A new state report describes the city of Utica as a city in fiscal decline. The state Comptroller's office has released a fiscal snapshot of the city as part of its new fiscal monitoring system.
The snapshot isn't a happy one. A declining population, high poverty, unemployment rates and a sluggish recovery from the recession have forced city leaders to raise taxes, cut jobs and deplete the city's savings account. But now that the state has quantified the problems, Comptroller Thomas DiNapoli says there is help.
"We will, from the comptroller's office, try to provide technical assistance and budgetary guidance to be helpful. As you know, as part of the governor's budget plan, he's proposed a task force to provide intervention for those experiencing the greatest distress. So we want to help turn the situation around," he said.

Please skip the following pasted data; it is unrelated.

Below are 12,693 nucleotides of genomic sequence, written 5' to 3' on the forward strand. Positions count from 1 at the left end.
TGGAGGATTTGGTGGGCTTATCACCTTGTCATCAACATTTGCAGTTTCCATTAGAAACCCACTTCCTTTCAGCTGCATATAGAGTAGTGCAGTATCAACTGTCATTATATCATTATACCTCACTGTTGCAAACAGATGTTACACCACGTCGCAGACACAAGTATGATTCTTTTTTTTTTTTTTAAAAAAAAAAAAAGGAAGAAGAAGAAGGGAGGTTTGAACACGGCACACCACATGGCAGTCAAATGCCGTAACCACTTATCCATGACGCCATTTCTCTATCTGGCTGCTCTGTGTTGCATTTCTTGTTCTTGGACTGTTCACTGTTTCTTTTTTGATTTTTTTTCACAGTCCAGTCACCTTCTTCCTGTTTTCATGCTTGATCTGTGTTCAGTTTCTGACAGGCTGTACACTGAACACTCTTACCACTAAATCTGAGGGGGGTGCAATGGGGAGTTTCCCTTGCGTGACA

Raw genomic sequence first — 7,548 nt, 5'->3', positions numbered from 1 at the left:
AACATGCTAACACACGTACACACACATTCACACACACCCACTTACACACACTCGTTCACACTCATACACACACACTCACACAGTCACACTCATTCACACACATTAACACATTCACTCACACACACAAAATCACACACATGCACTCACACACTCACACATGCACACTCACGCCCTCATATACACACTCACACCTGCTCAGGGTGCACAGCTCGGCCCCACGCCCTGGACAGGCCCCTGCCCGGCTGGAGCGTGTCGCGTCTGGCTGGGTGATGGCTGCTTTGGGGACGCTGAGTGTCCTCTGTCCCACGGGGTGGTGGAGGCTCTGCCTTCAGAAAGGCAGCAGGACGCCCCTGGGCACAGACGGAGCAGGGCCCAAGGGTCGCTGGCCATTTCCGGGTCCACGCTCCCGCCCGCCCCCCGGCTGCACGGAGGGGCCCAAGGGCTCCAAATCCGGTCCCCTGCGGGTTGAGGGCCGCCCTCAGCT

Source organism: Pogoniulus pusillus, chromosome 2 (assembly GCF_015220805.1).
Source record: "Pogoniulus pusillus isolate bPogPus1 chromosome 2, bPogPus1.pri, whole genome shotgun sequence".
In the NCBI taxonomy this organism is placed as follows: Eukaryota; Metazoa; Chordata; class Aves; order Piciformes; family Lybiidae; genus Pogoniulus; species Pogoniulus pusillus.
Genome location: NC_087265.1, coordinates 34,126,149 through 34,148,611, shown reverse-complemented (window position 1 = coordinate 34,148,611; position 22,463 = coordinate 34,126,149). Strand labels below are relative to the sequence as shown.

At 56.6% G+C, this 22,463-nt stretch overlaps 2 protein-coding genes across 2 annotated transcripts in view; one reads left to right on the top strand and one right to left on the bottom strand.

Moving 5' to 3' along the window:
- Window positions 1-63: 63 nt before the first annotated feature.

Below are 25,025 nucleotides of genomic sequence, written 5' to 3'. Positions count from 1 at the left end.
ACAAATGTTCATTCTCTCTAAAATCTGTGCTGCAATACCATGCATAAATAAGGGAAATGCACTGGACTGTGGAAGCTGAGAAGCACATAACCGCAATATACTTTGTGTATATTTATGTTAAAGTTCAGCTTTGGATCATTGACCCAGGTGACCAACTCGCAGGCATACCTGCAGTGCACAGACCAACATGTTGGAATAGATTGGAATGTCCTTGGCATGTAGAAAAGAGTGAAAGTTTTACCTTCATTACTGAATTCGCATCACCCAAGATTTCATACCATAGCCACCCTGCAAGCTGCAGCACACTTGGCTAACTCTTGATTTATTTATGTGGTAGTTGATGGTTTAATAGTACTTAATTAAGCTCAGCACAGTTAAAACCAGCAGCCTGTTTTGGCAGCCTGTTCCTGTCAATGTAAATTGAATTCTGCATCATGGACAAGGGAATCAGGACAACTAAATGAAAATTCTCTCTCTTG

DiNapoli says the story of city budget issues are all too familiar in city halls across upstate New York.
"Some of what you're dealing with here in Utica is not unique to this city," he said. "There are challenges and structural changes that many of our cities are facing. So I think it suggests that we all need to think creatively about what a strategy for keeping our cities going should look like for the future."
DiNapoli says reports like this are helpful by going in depth into the problems that cause fiscal stress, and to provide an early identification of cities in trouble before they're forced to turn to a control board or go bankrupt.
Utica Mayor Robert Palmieri says it took a decade for the city to get into its current state of fiscal stress, and it won't turn around overnight.
"It is very dismal, and it is very frustrating at times, but I do believe there is a light at the end of the tunnel," he said.
This report is part of a new statewide fiscal monitoring system that publicly identifies local governments suffering from fiscal stress.